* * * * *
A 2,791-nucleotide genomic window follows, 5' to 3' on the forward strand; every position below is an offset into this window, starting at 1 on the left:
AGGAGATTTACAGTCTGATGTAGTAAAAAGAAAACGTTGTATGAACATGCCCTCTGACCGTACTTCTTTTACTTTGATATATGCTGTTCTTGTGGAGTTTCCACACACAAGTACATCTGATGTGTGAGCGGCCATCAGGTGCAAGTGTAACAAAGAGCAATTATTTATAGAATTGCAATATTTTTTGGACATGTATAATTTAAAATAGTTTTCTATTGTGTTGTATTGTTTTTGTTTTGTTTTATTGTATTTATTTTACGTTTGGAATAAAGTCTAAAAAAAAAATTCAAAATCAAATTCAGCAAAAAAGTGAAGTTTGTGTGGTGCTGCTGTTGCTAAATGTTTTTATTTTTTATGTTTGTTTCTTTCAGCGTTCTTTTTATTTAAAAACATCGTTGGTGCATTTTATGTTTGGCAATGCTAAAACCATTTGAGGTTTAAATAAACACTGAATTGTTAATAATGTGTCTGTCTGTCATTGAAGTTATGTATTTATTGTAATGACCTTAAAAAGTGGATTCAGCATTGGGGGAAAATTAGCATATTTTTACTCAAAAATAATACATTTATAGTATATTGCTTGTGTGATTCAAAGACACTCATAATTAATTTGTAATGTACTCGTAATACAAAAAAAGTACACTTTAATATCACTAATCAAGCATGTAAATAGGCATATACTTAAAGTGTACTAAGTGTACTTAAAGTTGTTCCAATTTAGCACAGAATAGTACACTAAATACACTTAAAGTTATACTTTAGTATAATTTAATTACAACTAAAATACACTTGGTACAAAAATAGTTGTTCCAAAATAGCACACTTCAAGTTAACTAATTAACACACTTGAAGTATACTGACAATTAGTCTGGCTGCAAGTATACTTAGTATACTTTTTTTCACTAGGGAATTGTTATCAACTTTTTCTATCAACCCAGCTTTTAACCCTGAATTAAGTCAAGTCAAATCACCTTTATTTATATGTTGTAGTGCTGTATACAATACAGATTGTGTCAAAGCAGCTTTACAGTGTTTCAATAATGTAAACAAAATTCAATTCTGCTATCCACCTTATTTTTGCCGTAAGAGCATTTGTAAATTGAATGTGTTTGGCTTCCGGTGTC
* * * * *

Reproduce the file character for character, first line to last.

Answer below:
A 2,791-nucleotide genomic window follows, 5' to 3' on the forward strand; every position below is an offset into this window, starting at 1 on the left:
AGGAGATTTACAGTCTGATGTAGTAAAAAGAAAACGTTGTATGAACATGCCCTCTGACCGTACTTCTTTTACTTTGATATATGCTGTTCTTGTGGAGTTTCCACACACAAGTACATCTGATGTGTGAGCGGCCATCAGGTGCAAGTGTAACAAAGAGCAATTATTTATAGAATTGCAATATTTTTTGGACATGTATAATTTAAAATAGTTTTCTATTGTGTTGTATTGTTTTTGTTTTGTTTTATTGTATTTATTTTACGTTTGGAATAAAGTCTAAAAAAAAAATTCAAAATCAAATTCAGCAAAAAAGTGAAGTTTGTGTGGTGCTGCTGTTGCTAAATGTTTTTATTTTTTATGTTTGTTTCTTTCAGCGTTCTTTTTATTTAAAAACATCGTTGGTGCATTTTATGTTTGGCAATGCTAAAACCATTTGAGGTTTAAATAAACACTGAATTGTTAATAATGTGTCTGTCTGTCATTGAAGTTATGTATTTATTGTAATGACCTTAAAAAGTGGATTCAGCATTGGGGGAAAATTAGCATATTTTTACTCAAAAATAATACATTTATAGTATATTGCTTGTGTGATTCAAAGACACTCATAATTAATTTGTAATGTACTCGTAATACAAAAAAAGTACACTTTAATATCACTAATCAAGCATGTAAATAGGCATATACTTAAAGTGTACTAAGTGTACTTAAAGTTGTTCCAATTTAGCACAGAATAGTACACTAAATACACTTAAAGTTATACTTTAGTATAATTTAATTACAACTAAAATACACTTGGTACAAAAATAGTTGTTCCAAAATAGCACACTTCAAGTTAACTAATTAACACACTTGAAGTATACTGACAATTAGTCTGGCTGCAAGTATACTTAGTATACTTTTTTTCACTAGGGAATTGTTATCAACTTTTTCTATCAACCCAGCTTTTAACCCTGAATTAAGTCAAGTCAAATCACCTTTATTTATATGTTGTAGTGCTGTATACAATACAGATTGTGTCAAAGCAGCTTTACAGTGTTTCAATAATGTAAACAAAATTCAATTCTGCTATCCACCTTATTTTTGCCGTAAGAGCATTTGTAAATTGAATGTGTTTGGCTTCCGGTGTC